Nearby this site, on a smaller scale yet just as impressive, are the Udaigiri caves. These receive less publicity than Sanchi but are equally worth a visit. Over the centuries numerous Hindu shrines have been hewn out of a huge rock outcrop by local people. The descendents of these sculptors presumably still live in the small settlement beneath it. Hundreds of idols are carved from the stone and for a small tip the caretaker will show tourists around. In the darkness of the shrines visitors can glimpse numerous Hindu deities as well as the odd roosting bat and large spiders.

Sanchi and the Udaigiri caves could be done together as a day trip from Bhopal and the same is true of Bhimetika. If you want to ensure relaxation, hire a car and driver for the day which will cost around 20 pounds. This could be particularly justified for Bhimetika which is a fair walk from the bus stop. However, the buses provide a more interesting and sociable journey, at the price of a little discomfort. By turning up in the chaotic bus station and stating your destination, you will be bundled into the correct vehicle by whoever is in charge of proceedings. The bus journey will cost around 50p.

Lasting impressions

It is not monuments that leave a lasting sense of a place. Bhopal, to me, is conversations on noisy buses via Hindi phrase books. It is the flavour of unidentified delicacies in the market and the enthusiastic hospitality of the stallholders. It is near-collisions while balanced on the back of mopeds and threading through the rush of traffic. An accumulation of conversations and events, all adding up to an understanding of the city.

While the events of the Bhopal disaster should not be brushed aside, if the city is understood only in the context of tragedy, the wounds are only deepened. My abiding image of Bhopal is vitality. It is a city with a strong, independent identity, not simply a montage of suffering. It is this vibrancy and resilience that reveals the true extent of the Bhopal disaster and offers hope for the future.

Ben Redmond recently returned from six months conducting research for a rural development NGO in Bhopal. You can see more of Ben's work on his website: benjaminredmond.co.uk.

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 Your Comments (5)

  • 7th July by mattyboy876

    I was in Bhopal a few weeks ago and did the Sanchi, Udaiguri caves trip. 20 GBP for a days car/driver hire may be possible if you've spent 6 months there, but if you go to the tourists office in the city or aiport and order a taxi/driver for the day, it cost me 2500rs... around 35GBP for the day.....still well worth it though.


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  • 13th July by lorryc

    Ben, interesting reading. I'd be like to hear more about the work you were doing in Bhopal.



    Though I agree that Bhopal certainly has many interesting places, beauty spots and a certain vibrancy to it that differs from most Indian cities I think that this article misses one fundamental issue. The situation in Bhopal is not a historical event, and the people affected are not suffering only from residual effects of gas exposure.



    Tens of thousands of people continue to live on contaminated land and drink toxic water thanks to Dow Chemical (successor of Union Carbide), and the Indian governments refusal to clean up the factory site. This is an ongoing humanitarian catastrophe that the government are keen to brush under the carpet in favour of promoting lakeside development and encouraging the growth of multi national corporations in India with complexes such as the DB mall, where the 'liberal middle classes' can safely indulge in 'leisure activities' while paying no attention to the abuse of human rights that continues to happen in their own city.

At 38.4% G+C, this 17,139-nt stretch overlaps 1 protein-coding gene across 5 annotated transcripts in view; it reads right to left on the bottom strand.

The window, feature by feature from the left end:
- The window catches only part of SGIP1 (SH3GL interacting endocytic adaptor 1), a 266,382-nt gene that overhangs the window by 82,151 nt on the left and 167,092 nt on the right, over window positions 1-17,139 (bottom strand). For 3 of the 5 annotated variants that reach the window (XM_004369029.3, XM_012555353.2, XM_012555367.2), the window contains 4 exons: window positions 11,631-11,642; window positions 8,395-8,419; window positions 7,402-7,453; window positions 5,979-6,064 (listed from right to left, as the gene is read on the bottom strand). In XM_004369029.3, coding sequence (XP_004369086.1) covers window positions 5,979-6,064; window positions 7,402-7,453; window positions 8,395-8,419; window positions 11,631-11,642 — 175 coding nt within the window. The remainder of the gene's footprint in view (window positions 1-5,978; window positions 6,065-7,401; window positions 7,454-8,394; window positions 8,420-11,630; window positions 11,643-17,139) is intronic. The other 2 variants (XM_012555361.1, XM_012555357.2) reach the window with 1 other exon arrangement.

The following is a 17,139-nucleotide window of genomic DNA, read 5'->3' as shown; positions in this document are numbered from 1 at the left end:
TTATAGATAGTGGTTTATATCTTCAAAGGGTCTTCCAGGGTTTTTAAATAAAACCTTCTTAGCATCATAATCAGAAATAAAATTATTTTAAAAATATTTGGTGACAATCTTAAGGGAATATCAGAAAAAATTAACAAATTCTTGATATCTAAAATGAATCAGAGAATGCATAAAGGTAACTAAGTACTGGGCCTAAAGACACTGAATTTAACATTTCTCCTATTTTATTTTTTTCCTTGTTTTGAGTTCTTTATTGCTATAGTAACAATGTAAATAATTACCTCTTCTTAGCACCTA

The people in Bhopal are indeed vibrant and resiliant, none more so than those who continue to be affected by the aforementioned government and corporations criminal negligence in the name of profit and vested interests. Their vibrancy and resiliance is evident every time they fight an unfair court ruling, every time they protest in the street and every time they challenge the injustice that continues to be dealt to them today

     

    I do hope more people visit Bhopal, and experience many of the delights of the city and surrounding areas that you have rightly described above. But not on the pretense that it is a thriving city which has been blighted by a historical event that people continue to dwell on. The issues surrounding Bhopal are so much more complex than that and the buck, to some extent, has to stop, with the Indian Government. They would very much like for us to visit Bhopal, walk along the beautiful lakeside gardens, explore the various museums and marvel at the fact that they actually have McDonalds in Bhopal ( I'm not suggesting that you did ! ). They might even like for us to mingle with the chai wallahs, and have an 'authentic' Indian experience. As long as we don't listen too carefully, because we might not like what we hear.



    Though the city cannot 'only be understood in the context of tragedy' it must be recognised that it most definitely is a tragedy which continues today and the 'montage of suffering'  is likely to increase as future generations continue to be affected by the ongoing contmanination around the factory site. Hope for the future does lie in the spirit of the people in Bhopal. A future for many in Bhopal, however, will only come with justice, clean up and recognition of wrongdoing. 

    Check out www.bhopal.org for more info about the continuing situation.



    Lorrai


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  • 2nd August by andy morris

    Interesting stuff, Ben, but I'm with lorryc on this. The original corporate crime has gone unpunished and the disaster has been exacerbated by corruption, corporate bureaucracy and legalese, which the long-suffering population of Bhopal have not been able to fight collectively or individually.

    The original "compensation" settlement agreed between Union Carbide and the Indian Government - which, incidentally, never trickled down to the victims - was based on a life being valued as GDP divided by the population of India. I can't remember the exact figure (very little) but it clearly demonstrates the cynicism of corporate America generally and Union Carbide specifically. Now part of Dow, just about the biggest chemical giant in thew world, Dow refuses to accept any further liability for the Bhopal disaster while the senior execs enjoy their luxury retirements.

    There is a great, if chilling, book on the subject.  I'll post a link when i find one if anyone's interested.


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  • 2nd August by andy morris

    Re the previous post...here is the link

    Five Past Midnight in Bhopal


    by Dominique Lapierre and Javier Moro


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  • 4th February by Bhopale

    While agreeing with lorryc and andy morris here, I think it would be better to try and highlight the travel destinations in and around Bhopal. This has the potential of generating employment through tourism. Catch fish, give fish etc.



    Thanks Ben for trying to bring up a Bhopal Beyond the gas